UC Berkeley elects "Furry Boi": University of California, Berkeley students named a squirrel to the student senate on April 13, the Sacramento Bee reported. "Furry Boi" initially took the form of a critter living on campus, running on platforms such as easier acorn access. But campaigner sophomore Stephen Boyle posted his real intentions and policies last week to Facebook. Boyle, who at times wore a squirrel costume, is focused on issues like environmentalism, disabilities and mental illness. Some elected student officers were far from nuts about the satirical campaign, though, saying students weren’t taking government seriously.
State bills to curtail LGBTQ rights are failing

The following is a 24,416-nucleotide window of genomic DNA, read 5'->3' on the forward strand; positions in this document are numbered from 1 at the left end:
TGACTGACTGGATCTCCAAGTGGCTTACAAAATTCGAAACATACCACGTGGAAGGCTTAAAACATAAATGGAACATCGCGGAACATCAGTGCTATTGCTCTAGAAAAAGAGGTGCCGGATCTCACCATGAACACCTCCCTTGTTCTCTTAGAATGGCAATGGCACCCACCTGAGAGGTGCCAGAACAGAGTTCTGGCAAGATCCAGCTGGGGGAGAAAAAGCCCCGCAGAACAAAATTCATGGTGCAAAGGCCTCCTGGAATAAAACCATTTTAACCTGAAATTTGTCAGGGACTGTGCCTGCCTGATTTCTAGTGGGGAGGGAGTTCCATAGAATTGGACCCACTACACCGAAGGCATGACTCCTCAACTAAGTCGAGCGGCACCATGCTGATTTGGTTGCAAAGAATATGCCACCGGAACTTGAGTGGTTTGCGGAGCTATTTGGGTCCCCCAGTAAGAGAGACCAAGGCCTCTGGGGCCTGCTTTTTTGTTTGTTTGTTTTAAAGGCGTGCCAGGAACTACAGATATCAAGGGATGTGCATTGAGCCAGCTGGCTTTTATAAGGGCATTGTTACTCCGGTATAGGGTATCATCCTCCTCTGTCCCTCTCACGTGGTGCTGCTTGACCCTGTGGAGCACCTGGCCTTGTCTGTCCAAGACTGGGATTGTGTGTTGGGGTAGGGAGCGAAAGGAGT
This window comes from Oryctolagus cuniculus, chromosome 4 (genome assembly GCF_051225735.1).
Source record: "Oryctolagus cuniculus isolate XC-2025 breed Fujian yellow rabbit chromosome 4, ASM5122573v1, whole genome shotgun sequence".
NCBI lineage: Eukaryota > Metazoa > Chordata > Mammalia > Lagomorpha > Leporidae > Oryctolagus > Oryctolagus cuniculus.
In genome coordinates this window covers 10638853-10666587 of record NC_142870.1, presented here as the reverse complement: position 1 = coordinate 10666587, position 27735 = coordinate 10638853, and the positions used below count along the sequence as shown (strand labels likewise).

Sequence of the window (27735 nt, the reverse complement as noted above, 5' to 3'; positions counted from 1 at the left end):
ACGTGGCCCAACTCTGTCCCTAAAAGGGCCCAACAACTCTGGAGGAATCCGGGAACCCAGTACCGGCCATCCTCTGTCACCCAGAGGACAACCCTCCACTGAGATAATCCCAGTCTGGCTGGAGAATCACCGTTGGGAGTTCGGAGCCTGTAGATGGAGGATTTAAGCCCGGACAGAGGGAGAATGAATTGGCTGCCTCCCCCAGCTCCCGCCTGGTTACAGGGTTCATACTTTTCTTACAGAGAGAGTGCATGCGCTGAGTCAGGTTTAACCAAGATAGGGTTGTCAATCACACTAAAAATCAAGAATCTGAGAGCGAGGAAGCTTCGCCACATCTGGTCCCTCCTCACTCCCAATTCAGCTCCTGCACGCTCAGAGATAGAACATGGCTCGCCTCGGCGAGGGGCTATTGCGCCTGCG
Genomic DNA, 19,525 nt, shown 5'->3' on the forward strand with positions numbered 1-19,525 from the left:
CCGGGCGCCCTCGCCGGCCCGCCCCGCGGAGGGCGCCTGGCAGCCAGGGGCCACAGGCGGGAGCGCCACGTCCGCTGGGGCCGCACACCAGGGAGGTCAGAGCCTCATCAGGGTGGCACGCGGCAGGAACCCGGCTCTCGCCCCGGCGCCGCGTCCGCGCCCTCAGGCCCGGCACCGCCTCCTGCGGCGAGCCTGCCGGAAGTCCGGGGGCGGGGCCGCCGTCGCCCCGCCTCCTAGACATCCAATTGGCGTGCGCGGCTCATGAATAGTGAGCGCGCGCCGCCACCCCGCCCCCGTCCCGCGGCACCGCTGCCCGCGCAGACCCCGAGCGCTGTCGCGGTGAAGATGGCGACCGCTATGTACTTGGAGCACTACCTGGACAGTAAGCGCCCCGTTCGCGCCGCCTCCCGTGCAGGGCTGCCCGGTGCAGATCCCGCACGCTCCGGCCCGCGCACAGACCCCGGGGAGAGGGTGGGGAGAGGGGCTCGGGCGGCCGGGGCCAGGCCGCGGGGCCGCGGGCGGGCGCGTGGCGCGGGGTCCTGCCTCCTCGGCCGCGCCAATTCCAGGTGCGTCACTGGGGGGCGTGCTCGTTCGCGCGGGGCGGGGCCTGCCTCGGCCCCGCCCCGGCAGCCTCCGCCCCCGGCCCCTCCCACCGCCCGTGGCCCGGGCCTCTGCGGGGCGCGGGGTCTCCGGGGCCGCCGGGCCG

In a striking shift, major legislation curtailing LGBTQ rights have been stymied in state capitols this year amid anxiety by Republican leaders over igniting economic backlash if they are discriminatory. In the thick of this year’s legislative sessions, LGBTQ activists were tracking about 120 proposed bills they called threats to their civil rights. Not one of them has been enacted as many sessions wind down; only two remain under serious consideration. A key factor in the shift: In the Republican-led states where these bills surface, moderate GOP lawmakers and business leaders are wary of losing events and corporations. North Carolina, Indiana and Arizona were among the states that faced backlash recently over anti-LGBTQ legislation. "Being anti-equality is not considered good politics anymore," said a Human Rights Campaign official. The change at the state level comes at a time when conservatives have a strong ally in President Donald Trump on the issue. His administration seeks to exclude transgender people from military service and promotes exemptions that allow businesses, health care providers and others to refuse to accommodate LGBTQ people based on their religious beliefs. — tbt* wires